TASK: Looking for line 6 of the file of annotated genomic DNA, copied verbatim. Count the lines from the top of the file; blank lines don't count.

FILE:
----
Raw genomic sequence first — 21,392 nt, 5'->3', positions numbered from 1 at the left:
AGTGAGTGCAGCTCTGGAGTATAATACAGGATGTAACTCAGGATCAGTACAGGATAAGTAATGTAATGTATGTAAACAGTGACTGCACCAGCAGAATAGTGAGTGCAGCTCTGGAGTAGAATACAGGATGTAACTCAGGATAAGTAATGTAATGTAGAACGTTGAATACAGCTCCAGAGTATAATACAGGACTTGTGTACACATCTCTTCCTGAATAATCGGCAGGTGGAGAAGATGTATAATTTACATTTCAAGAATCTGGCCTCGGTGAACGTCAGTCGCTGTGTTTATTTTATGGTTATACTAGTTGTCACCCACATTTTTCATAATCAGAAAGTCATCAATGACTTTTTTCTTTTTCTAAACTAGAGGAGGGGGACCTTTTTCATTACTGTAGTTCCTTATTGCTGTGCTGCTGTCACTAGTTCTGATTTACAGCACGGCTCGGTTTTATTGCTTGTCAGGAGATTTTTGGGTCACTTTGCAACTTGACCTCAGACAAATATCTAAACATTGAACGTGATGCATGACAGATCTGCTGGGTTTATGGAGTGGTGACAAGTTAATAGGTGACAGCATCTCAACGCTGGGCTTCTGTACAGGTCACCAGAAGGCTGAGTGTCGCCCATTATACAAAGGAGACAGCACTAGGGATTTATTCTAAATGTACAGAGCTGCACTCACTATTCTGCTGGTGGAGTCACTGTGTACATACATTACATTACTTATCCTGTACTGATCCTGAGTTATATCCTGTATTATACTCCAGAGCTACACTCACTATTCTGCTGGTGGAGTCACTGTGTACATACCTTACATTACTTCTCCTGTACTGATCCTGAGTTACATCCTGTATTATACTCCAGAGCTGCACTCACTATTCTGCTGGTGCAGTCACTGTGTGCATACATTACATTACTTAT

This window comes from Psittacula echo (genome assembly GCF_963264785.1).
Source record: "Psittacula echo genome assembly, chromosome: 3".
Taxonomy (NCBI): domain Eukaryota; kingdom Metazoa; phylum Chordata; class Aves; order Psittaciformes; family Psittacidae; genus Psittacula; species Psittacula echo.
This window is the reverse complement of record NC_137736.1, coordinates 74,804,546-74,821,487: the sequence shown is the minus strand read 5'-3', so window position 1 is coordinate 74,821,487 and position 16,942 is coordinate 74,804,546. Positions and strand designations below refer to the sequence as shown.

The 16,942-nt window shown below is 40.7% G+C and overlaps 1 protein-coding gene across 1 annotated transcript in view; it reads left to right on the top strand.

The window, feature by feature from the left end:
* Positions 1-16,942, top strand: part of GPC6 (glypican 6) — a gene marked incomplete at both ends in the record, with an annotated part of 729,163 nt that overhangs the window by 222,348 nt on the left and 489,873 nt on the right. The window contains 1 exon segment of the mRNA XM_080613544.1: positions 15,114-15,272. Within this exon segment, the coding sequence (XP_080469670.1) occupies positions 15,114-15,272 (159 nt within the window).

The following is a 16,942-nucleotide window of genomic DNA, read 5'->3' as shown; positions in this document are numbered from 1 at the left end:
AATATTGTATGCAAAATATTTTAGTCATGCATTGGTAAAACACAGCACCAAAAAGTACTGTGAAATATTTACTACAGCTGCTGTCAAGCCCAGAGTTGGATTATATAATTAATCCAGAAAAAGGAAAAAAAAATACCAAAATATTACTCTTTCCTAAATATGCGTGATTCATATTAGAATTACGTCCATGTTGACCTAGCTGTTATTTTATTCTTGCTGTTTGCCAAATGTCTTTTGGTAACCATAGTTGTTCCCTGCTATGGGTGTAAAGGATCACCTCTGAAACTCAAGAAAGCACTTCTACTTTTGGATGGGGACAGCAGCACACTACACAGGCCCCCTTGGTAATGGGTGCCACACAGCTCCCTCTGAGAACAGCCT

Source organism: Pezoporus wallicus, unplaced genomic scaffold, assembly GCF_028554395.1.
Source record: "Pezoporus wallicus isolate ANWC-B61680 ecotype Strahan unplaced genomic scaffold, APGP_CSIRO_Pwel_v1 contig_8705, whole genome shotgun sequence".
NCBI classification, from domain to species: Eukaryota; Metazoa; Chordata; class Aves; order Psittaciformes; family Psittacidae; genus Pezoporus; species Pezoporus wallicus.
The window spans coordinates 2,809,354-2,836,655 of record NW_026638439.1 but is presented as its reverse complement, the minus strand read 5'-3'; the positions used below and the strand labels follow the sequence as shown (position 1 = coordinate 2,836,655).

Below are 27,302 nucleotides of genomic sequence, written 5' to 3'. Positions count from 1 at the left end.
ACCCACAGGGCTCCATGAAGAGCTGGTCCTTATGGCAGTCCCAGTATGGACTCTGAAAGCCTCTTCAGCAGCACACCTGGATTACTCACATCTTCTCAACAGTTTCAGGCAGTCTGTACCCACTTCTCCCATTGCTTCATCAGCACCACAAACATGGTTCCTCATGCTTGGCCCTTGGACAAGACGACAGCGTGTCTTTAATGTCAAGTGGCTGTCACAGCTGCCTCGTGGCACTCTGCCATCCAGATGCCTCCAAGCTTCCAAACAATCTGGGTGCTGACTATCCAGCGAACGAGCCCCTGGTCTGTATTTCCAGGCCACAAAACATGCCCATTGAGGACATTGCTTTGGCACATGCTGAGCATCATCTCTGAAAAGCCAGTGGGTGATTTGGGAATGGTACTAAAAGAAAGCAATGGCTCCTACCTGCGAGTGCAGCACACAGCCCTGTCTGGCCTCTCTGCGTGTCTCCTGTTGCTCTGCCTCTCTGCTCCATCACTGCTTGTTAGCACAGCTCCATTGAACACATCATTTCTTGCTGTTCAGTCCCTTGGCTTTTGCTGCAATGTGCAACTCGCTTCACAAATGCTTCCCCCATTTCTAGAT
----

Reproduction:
This window is the reverse complement of record NC_137736.1, coordinates 74,804,546-74,821,487: the sequence shown is the minus strand read 5'-3', so window position 1 is coordinate 74,821,487 and position 16,942 is coordinate 74,804,546. Positions and strand designations below refer to the sequence as shown.